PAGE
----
a Tuesday meeting with journalists attended by Asia Times Online that there was
no way that Tantular's fraud could have been apparent to Boediono and the
central bank at the time of the bailout.
Indrawati, who is also acting chief economics minister, said the bailout was
necessary to prevent the bank from failing and to maintain financial sector
stability. When asked if the bailout was politically motivated, she replied,
"Absolutely not. It was part of the government's strategy to cope with the
financial crisis." She added that the only part politics played in the bailout
was the positive side effect of allowing for a greater government role in
supervision and control over financial institutions' management.
That, she said, will include future government surveillance over senior
executives' remuneration, which, through alleged transfers of bank capital to a
major shareholder's personal accounts, contributed to Century Bank's collapse.
Indrawati said she views the political furor over the new revelations about the
scale of the bailout as the inevitable criticism of ministers who manage
economic and finance portfolios and take crucial decisions to maintain systemic
stability during times of crisis.
It's yet to be seen how Yudhoyono, Boediono and Indrawati will emerge from the
politically charged allegations that they mismanaged the Bank Century's
bailout. Some analysts claim the bailout worked, the fraud was investigated and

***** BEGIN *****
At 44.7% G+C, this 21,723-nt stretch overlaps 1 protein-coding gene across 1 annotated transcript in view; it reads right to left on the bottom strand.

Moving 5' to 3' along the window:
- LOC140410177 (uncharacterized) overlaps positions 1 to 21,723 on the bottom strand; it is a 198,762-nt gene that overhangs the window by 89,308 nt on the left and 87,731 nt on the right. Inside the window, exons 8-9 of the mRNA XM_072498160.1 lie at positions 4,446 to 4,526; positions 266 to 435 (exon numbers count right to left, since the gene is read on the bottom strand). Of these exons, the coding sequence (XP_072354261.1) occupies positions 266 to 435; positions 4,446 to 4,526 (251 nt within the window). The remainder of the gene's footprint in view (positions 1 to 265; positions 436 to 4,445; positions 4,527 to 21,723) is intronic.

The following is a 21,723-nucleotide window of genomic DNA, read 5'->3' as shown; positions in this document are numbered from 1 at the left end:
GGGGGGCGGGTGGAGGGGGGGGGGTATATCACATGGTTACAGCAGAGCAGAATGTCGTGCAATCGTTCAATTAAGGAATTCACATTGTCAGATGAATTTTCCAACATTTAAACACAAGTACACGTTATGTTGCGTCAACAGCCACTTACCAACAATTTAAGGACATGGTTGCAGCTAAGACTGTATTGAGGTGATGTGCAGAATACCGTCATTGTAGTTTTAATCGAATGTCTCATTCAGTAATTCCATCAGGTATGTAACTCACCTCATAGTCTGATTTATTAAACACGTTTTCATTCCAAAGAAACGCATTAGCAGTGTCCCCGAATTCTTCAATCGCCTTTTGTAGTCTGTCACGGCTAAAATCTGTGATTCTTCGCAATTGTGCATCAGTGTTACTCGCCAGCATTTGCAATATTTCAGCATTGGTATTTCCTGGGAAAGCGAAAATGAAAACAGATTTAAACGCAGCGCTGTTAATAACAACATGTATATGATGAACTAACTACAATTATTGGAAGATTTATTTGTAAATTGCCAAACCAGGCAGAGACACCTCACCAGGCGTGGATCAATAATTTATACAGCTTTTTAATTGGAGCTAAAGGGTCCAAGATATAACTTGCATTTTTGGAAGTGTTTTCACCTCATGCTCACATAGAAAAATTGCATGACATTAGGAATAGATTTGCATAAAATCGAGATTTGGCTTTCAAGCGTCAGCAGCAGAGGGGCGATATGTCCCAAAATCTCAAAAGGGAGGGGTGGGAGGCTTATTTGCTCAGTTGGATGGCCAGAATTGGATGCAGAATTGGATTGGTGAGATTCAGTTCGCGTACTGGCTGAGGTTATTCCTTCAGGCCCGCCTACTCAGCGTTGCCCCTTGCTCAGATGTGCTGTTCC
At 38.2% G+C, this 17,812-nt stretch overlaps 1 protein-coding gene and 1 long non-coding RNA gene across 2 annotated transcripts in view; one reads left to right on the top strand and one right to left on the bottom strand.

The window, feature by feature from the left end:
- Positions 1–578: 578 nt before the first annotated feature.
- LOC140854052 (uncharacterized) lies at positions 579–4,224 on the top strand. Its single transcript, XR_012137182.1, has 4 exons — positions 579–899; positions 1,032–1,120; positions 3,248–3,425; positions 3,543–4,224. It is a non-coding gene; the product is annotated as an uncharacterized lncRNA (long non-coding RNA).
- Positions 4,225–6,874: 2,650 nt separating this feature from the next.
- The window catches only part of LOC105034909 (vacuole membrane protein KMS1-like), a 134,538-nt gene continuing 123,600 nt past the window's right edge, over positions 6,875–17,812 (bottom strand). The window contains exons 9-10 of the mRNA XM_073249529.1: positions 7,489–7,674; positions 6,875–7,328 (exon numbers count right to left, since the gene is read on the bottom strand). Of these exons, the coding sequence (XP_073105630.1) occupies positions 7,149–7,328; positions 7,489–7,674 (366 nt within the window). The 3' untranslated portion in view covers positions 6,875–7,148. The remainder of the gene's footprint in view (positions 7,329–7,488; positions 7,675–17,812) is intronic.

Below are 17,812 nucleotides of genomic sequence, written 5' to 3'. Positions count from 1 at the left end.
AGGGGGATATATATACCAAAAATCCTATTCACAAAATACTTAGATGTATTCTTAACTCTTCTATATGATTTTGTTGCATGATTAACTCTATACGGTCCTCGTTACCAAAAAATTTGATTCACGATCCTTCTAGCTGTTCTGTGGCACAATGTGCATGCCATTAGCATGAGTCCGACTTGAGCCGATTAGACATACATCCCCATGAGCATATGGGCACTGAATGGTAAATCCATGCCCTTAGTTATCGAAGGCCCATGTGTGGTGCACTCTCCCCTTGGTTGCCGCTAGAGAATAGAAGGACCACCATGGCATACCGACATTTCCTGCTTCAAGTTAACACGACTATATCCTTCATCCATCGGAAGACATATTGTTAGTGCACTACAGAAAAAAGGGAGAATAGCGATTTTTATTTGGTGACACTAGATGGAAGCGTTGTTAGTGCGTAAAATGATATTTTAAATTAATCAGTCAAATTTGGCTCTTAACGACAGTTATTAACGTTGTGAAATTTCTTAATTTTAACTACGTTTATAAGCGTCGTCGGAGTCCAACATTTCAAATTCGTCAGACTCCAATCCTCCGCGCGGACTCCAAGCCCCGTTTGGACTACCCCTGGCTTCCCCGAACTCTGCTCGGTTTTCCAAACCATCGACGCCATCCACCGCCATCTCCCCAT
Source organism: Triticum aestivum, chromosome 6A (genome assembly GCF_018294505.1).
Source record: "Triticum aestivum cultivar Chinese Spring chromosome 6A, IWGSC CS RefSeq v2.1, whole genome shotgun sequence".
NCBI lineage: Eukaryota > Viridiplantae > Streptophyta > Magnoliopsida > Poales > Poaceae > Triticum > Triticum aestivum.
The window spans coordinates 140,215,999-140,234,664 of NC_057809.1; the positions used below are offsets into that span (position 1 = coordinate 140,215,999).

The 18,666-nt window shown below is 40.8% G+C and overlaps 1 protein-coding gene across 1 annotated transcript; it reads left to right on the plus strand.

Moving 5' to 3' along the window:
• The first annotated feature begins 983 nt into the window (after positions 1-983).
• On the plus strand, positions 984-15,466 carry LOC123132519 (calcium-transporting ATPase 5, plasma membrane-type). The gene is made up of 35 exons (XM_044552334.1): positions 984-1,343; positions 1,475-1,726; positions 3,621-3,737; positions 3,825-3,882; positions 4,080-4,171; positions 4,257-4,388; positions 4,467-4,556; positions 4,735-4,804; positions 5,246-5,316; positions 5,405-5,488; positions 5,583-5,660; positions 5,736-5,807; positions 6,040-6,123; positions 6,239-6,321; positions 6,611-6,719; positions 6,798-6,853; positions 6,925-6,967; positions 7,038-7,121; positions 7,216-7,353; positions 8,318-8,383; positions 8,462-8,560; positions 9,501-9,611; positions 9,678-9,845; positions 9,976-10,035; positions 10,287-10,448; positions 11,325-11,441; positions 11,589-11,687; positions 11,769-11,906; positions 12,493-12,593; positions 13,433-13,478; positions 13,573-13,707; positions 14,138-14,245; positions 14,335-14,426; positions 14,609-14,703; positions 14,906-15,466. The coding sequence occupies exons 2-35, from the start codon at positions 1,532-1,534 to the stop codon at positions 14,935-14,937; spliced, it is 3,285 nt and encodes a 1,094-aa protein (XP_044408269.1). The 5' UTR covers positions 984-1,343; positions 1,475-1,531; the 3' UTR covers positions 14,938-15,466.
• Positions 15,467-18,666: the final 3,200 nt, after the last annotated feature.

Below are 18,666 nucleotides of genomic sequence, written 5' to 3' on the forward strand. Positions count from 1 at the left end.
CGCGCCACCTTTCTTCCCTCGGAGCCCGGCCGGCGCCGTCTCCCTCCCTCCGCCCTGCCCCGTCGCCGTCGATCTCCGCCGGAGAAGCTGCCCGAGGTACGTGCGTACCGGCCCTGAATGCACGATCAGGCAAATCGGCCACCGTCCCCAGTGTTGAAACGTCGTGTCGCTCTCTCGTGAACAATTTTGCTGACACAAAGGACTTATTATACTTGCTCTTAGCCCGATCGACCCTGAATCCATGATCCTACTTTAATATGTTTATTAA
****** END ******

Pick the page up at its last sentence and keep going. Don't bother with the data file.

is being prosecuted and Yudhoyono's economic team will still be viewed
favorably by international investors keen on the reform prospects of a second
As Yudhoyono mulls his next cabinet, which should be in place by the end of
October, some wonder if the Bank Century controversy will have any bearing on
Indrawati's next posting. When asked if she would prefer to continue as finance
minister, she replied, "What possible motivation could I have to want to do
that job for five more years?"
Queried which portfolio she would prefer, Indrawati replied without hesitation
the education portfolio and deflected a query if she would accept an invitation
to serve as next justice minister. With another financial crisis apparently
averted, the Bank Century controversy shows there is still much to be learned
about the rule of law among Indonesian bankers and regulators.
Patrick Guntensperger is a Jakarta-based journalist and teacher of
journalism. His blog can be found at http://pagun-view.blogspot.com